So, what have I done all week? Well, have managed 4,000 words which ain’t bad (though it’s not outstanding. I managed to write about 20,000 last Christmas, which was a record). Went to an appalling Mexican restaurant in Camden on Friday night to see my friend Jenny: there were the LOUDEST Americans in there you have ever heard. Why do people need to shout so loud that you can’t have a conversation. We were so desperate to have a good old chat that we ended up in the Holiday Inn bar, the most soulless (and chilly) watering hole in the area. I really don't like Camden at all. Tourists take note: this is not Real London.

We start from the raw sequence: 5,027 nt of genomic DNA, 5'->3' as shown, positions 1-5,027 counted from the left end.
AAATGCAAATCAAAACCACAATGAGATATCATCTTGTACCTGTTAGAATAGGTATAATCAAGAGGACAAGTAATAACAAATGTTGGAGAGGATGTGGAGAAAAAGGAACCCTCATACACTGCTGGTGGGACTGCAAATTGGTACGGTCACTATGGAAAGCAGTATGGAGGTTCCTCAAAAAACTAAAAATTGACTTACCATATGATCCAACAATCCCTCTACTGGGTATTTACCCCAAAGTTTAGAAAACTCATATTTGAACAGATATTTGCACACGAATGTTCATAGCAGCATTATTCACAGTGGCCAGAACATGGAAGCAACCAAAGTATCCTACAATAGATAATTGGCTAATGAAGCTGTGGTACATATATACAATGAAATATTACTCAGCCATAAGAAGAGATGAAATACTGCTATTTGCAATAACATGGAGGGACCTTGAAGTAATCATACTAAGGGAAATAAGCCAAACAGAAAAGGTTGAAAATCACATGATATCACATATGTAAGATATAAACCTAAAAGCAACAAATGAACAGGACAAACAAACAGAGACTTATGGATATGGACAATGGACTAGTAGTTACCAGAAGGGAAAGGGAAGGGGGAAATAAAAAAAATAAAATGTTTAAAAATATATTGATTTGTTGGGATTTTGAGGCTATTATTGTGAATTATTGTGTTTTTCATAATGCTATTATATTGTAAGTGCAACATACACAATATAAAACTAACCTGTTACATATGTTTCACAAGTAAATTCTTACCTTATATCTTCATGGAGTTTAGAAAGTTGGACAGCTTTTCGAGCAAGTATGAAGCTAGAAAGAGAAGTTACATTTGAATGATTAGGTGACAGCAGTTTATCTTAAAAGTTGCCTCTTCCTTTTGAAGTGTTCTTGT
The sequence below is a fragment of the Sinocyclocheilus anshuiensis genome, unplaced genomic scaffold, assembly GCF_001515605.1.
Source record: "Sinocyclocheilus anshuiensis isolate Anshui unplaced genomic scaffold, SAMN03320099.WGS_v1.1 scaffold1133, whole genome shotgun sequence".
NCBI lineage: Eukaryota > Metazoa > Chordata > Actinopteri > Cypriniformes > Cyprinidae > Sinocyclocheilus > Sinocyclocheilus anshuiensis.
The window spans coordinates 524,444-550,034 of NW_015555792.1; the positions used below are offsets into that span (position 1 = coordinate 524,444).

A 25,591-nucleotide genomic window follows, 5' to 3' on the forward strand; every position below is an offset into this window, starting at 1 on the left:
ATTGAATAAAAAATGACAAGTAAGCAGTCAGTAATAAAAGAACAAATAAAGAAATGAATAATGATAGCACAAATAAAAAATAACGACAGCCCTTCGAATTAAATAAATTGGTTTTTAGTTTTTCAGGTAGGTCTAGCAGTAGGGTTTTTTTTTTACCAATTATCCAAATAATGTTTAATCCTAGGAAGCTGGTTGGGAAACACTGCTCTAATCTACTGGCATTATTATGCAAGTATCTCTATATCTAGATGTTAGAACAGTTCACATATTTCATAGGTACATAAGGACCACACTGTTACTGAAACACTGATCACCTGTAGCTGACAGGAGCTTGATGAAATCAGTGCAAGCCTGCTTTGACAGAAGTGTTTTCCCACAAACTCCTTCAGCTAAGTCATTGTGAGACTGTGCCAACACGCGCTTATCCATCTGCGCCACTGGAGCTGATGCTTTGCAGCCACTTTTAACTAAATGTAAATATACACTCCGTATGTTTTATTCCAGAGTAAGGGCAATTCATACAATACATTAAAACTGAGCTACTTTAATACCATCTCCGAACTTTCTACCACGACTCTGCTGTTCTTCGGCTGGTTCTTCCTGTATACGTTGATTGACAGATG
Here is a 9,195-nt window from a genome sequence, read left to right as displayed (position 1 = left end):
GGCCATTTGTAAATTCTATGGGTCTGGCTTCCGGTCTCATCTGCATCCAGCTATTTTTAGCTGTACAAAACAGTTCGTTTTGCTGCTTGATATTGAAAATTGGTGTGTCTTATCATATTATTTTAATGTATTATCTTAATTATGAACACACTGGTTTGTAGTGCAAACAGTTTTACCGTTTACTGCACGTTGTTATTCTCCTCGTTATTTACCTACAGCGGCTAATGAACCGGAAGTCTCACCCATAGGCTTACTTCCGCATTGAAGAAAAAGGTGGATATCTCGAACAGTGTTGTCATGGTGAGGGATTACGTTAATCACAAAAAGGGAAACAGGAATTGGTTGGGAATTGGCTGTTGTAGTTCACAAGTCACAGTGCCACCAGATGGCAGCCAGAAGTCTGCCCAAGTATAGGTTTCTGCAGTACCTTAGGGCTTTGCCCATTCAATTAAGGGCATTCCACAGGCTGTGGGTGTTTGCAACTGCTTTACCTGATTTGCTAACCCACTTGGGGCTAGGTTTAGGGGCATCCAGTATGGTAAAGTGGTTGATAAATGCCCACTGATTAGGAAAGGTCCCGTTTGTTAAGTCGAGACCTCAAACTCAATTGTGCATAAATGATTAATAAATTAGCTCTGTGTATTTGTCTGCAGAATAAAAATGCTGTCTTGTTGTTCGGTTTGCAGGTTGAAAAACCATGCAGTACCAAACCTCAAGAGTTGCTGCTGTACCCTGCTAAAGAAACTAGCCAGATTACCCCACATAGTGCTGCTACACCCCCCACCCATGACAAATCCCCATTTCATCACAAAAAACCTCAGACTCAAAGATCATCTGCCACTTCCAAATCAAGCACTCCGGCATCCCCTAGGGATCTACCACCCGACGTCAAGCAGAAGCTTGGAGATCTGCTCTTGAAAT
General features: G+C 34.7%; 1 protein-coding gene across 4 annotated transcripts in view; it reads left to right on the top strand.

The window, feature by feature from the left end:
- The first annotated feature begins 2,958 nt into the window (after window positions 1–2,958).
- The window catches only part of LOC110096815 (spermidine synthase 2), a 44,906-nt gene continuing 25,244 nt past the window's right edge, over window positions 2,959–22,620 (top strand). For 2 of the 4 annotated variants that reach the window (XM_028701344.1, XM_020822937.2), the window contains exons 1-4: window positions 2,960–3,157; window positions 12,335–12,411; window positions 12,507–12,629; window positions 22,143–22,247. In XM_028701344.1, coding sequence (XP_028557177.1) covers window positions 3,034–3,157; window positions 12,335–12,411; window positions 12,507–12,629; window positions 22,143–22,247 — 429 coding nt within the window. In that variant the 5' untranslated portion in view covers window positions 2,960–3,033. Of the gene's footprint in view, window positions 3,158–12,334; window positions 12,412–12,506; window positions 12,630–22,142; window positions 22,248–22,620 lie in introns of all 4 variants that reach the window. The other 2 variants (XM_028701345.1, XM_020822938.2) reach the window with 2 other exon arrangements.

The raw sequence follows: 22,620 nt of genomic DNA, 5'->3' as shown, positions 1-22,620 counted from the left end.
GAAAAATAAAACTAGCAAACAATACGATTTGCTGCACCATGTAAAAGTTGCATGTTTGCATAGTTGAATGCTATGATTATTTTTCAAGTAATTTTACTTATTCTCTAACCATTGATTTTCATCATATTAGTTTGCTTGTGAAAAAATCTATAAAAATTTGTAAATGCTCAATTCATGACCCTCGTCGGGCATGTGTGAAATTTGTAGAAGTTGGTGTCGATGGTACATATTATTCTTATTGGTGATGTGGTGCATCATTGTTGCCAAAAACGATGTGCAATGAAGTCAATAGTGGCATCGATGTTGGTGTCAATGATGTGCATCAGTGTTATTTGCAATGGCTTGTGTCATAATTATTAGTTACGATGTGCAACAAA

Had my first story published in Woman’s Own magazine, which was exciting, though they had an odd unrelated picture next to it of a girl reading a book, which seemed odd as the story was about a bride-to-be and her vicar.

My sister’s had all her passports and documents and stuff stolen in Buenos Aires so if you’re reading this, Toni, chin up! She’s off to NZ soon where hopefully everything will be a bit less ‘edgy’ though she’s loved Argentina.

Oh and guess what folks, chick lit is dead again. You heard it here first (not!). Now I’m very glad that Jenny and Jane will survive but what about all the others? Sophie Kinsella, Lisa Jewell, Chris Manby and lots of other talented writers. Where are their readers going to go? Will they really start reading Andy McNab and Frederick Forsythe?